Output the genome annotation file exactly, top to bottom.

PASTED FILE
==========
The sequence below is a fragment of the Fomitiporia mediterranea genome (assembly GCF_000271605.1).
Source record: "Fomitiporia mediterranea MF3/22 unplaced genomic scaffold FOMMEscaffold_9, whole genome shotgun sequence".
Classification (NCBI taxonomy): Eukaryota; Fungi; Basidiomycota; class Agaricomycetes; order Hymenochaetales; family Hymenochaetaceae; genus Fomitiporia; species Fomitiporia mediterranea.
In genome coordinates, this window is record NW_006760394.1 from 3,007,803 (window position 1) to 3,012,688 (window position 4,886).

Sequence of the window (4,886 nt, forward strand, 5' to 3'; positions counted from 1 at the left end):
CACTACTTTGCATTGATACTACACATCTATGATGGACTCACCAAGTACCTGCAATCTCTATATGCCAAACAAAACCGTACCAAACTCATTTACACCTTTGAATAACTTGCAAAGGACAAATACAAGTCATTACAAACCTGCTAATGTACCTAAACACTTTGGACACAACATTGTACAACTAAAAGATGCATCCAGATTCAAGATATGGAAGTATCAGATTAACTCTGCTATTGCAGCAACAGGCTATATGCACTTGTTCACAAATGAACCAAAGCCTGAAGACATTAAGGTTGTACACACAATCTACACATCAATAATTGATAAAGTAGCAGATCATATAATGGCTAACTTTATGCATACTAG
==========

The sequence below is a fragment of the Fomitiporia mediterranea genome (assembly GCF_000271605.1).
Source record: "Fomitiporia mediterranea MF3/22 unplaced genomic scaffold FOMMEscaffold_9, whole genome shotgun sequence".
Classification (NCBI taxonomy): Eukaryota; Fungi; Basidiomycota; class Agaricomycetes; order Hymenochaetales; family Hymenochaetaceae; genus Fomitiporia; species Fomitiporia mediterranea.
In genome coordinates, this window is record NW_006760394.1 from 3,007,803 (window position 1) to 3,012,688 (window position 4,886).

Sequence of the window (4,886 nt, forward strand, 5' to 3'; positions counted from 1 at the left end):
CACTACTTTGCATTGATACTACACATCTATGATGGACTCACCAAGTACCTGCAATCTCTATATGCCAAACAAAACCGTACCAAACTCATTTACACCTTTGAATAACTTGCAAAGGACAAATACAAGTCATTACAAACCTGCTAATGTACCTAAACACTTTGGACACAACATTGTACAACTAAAAGATGCATCCAGATTCAAGATATGGAAGTATCAGATTAACTCTGCTATTGCAGCAACAGGCTATATGCACTTGTTCACAAATGAACCAAAGCCTGAAGACATTAAGGTTGTACACACAATCTACACATCAATAATTGATAAAGTAGCAGATCATATAATGGCTAACTTTATGCATACTAG